31 October 2010

Responses to screening of Matthew Bourne's 'Swan Lake' for Ranan Repertory

Indrani Roy Misra and Katy Roy - regular guests at Ranan events and screenings at repertory sessions - on the Ranan Repertory session where we watched Matthew Bourne's version of Swan Lake at Ranan, 27 October 2010, preceded by a brief discussion on ballet in general and Bourne's work in that context.

"It’s the other face of a swan. It’s another face of ballet. A tale yes, but without the ‘fairy story’.  It is down to earth. Downright beautiful and unforgettable. Mathew Bourne has turned the story of Swan Lake on its head without losing either the balance or the magic."
[Indrani Roy Misra]

"Matthew Bourne’s Swan Lake. What? Really? You mean the one with the all male swans? Seriously? I read about it somewhere in the last century and was intrigued. Then I watched the film Billy Eliot ;  the brief glimpse right at the end of The Swan, leaping on to the stage to Tchaikovsky’s familiar music – how exciting, how I would love to see this."
[Katy Lai Roy] 

05 October 2010

'ADDA AT RANAN' - Creating Dance: Content, Context, Confluence

As part of INTERFACE 2010 - the biennial performance festival presented by Sapphire Creations Dance Workshop - Ranan hosted an adda with performance scholars, critics and participating artists - - Sadanand Menon (performance scholar) - Sunil Kothari (dance critic) - Jacek Luminski (dancer/choreographer from Poland) The varied adda audience and participants comprised dancers, critics, students, musicians and others. Click the image for photographs.

Sadanand Menon's opening comments:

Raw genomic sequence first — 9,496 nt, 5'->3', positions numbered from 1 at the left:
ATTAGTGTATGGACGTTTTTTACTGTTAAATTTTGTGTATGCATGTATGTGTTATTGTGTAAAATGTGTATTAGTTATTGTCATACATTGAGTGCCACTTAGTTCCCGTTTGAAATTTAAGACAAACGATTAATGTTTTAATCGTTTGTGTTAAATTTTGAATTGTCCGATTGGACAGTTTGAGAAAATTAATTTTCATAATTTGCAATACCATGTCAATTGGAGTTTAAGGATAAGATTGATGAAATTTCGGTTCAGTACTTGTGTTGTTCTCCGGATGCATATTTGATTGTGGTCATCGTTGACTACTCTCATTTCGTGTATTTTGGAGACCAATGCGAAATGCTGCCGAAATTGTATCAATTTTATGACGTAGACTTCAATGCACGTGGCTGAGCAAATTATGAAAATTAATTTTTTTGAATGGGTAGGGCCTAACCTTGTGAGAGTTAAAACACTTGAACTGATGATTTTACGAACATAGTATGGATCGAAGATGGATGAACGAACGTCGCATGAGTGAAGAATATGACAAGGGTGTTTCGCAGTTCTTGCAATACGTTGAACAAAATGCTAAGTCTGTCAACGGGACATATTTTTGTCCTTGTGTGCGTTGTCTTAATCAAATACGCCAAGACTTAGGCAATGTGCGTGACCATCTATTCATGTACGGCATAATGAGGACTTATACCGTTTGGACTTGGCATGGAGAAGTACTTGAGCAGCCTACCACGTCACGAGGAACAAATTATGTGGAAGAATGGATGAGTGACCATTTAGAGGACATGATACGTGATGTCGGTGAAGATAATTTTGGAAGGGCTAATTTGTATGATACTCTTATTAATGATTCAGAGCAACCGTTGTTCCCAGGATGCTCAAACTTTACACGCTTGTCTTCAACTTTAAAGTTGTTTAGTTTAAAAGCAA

This is a very, very comfortable size of a group for us to have a conversation. The idea itself is fantastic – to have these meetings and informal gatherings. It’s as important as working with the body – working with the mind, sharing ideas. And obviously even more important than just writing. I’ve been peripherally part of the dance world for some years, and the general experience is that there is a lot of conversation behind people’s backs – but nothing in front. And that is very, very important for anything positive to develop. Unfortunately the media scene in India at the moment does not encourage too much reflection around arts practice, whether fine art, literary art or performing art. So we’re left to ourselves to discuss our own work. It’s not in the newspapers, and publications are few and far between. We don’t really have a sufficient bank of Indian scholars who are reflecting on Indian dance. Much writing on Indian dance in the last five years has been happening abroad. We are in that kind of a context. So in this context, the theme that has been proposed of looking at the creating of dance, trying to understand the beginning point is very important.